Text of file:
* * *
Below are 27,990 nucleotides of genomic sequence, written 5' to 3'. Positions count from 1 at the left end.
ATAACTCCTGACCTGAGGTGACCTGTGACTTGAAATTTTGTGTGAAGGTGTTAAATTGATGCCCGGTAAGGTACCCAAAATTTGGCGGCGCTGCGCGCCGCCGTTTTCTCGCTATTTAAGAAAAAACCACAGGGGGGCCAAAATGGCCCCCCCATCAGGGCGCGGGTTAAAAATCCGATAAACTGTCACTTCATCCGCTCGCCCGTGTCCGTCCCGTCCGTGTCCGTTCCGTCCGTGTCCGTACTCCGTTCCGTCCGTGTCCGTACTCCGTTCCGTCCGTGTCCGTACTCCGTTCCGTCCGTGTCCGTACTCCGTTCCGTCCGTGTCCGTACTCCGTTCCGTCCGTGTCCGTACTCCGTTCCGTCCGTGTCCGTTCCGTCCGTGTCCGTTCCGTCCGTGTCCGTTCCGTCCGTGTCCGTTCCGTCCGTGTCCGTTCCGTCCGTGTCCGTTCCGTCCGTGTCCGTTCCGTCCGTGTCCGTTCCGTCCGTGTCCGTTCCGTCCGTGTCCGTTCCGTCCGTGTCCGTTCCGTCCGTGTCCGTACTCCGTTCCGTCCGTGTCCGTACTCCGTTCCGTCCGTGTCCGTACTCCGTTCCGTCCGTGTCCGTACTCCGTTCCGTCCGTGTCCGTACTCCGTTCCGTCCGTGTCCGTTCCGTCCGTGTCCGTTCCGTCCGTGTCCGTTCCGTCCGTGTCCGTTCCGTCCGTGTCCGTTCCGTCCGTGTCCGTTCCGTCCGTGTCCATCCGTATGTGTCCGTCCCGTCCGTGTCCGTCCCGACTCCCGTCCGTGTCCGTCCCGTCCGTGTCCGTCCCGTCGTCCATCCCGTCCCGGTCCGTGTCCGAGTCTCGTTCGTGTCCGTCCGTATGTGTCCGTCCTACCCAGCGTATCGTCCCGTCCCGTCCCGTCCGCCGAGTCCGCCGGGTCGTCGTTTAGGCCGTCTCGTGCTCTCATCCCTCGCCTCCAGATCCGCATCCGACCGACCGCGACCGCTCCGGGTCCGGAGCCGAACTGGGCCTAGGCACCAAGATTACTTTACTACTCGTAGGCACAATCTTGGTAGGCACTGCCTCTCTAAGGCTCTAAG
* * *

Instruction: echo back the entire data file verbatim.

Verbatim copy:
Below are 27,990 nucleotides of genomic sequence, written 5' to 3'. Positions count from 1 at the left end.
ATAACTCCTGACCTGAGGTGACCTGTGACTTGAAATTTTGTGTGAAGGTGTTAAATTGATGCCCGGTAAGGTACCCAAAATTTGGCGGCGCTGCGCGCCGCCGTTTTCTCGCTATTTAAGAAAAAACCACAGGGGGGCCAAAATGGCCCCCCCATCAGGGCGCGGGTTAAAAATCCGATAAACTGTCACTTCATCCGCTCGCCCGTGTCCGTCCCGTCCGTGTCCGTTCCGTCCGTGTCCGTACTCCGTTCCGTCCGTGTCCGTACTCCGTTCCGTCCGTGTCCGTACTCCGTTCCGTCCGTGTCCGTACTCCGTTCCGTCCGTGTCCGTACTCCGTTCCGTCCGTGTCCGTACTCCGTTCCGTCCGTGTCCGTTCCGTCCGTGTCCGTTCCGTCCGTGTCCGTTCCGTCCGTGTCCGTTCCGTCCGTGTCCGTTCCGTCCGTGTCCGTTCCGTCCGTGTCCGTTCCGTCCGTGTCCGTTCCGTCCGTGTCCGTTCCGTCCGTGTCCGTTCCGTCCGTGTCCGTTCCGTCCGTGTCCGTACTCCGTTCCGTCCGTGTCCGTACTCCGTTCCGTCCGTGTCCGTACTCCGTTCCGTCCGTGTCCGTACTCCGTTCCGTCCGTGTCCGTACTCCGTTCCGTCCGTGTCCGTTCCGTCCGTGTCCGTTCCGTCCGTGTCCGTTCCGTCCGTGTCCGTTCCGTCCGTGTCCGTTCCGTCCGTGTCCGTTCCGTCCGTGTCCATCCGTATGTGTCCGTCCCGTCCGTGTCCGTCCCGACTCCCGTCCGTGTCCGTCCCGTCCGTGTCCGTCCCGTCGTCCATCCCGTCCCGGTCCGTGTCCGAGTCTCGTTCGTGTCCGTCCGTATGTGTCCGTCCTACCCAGCGTATCGTCCCGTCCCGTCCCGTCCGCCGAGTCCGCCGGGTCGTCGTTTAGGCCGTCTCGTGCTCTCATCCCTCGCCTCCAGATCCGCATCCGACCGACCGCGACCGCTCCGGGTCCGGAGCCGAACTGGGCCTAGGCACCAAGATTACTTTACTACTCGTAGGCACAATCTTGGTAGGCACTGCCTCTCTAAGGCTCTAAG